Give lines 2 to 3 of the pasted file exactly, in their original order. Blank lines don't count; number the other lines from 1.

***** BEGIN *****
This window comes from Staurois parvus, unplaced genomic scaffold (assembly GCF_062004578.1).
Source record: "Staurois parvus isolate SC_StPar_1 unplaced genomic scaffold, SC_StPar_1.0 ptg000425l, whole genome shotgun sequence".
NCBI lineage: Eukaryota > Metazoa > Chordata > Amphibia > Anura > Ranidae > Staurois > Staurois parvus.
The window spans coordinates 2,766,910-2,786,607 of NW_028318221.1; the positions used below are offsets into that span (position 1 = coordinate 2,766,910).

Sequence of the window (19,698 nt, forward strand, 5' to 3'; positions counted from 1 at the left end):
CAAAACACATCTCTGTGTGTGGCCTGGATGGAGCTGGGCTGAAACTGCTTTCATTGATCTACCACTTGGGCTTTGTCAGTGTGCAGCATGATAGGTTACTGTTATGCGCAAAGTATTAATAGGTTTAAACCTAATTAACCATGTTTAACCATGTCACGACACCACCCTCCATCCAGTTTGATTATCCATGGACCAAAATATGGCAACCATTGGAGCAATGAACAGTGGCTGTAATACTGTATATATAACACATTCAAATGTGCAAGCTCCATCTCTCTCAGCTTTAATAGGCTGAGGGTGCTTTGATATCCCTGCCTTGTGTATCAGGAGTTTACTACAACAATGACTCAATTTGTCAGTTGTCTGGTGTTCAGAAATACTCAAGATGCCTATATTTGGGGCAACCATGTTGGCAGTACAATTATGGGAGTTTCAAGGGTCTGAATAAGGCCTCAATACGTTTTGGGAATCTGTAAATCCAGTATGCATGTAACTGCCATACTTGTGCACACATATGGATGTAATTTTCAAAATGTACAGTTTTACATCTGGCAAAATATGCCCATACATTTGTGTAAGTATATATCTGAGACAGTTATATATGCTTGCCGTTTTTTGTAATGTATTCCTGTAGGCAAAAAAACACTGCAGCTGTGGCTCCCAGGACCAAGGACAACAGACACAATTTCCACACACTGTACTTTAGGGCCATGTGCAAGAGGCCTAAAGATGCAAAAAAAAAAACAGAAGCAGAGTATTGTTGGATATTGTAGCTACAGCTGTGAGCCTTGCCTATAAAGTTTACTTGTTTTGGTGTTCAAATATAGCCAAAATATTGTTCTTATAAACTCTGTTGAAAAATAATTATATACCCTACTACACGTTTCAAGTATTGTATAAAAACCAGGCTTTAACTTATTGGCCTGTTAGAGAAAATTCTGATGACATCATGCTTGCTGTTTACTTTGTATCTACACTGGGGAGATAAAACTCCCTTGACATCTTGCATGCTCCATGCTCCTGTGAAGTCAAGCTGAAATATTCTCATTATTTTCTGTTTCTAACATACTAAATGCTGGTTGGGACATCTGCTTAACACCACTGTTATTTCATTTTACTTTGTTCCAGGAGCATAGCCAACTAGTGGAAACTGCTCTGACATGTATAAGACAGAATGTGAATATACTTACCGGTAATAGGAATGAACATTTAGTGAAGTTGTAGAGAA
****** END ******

Source record: "Staurois parvus isolate SC_StPar_1 unplaced genomic scaffold, SC_StPar_1.0 ptg000425l, whole genome shotgun sequence".
NCBI lineage: Eukaryota > Metazoa > Chordata > Amphibia > Anura > Ranidae > Staurois > Staurois parvus.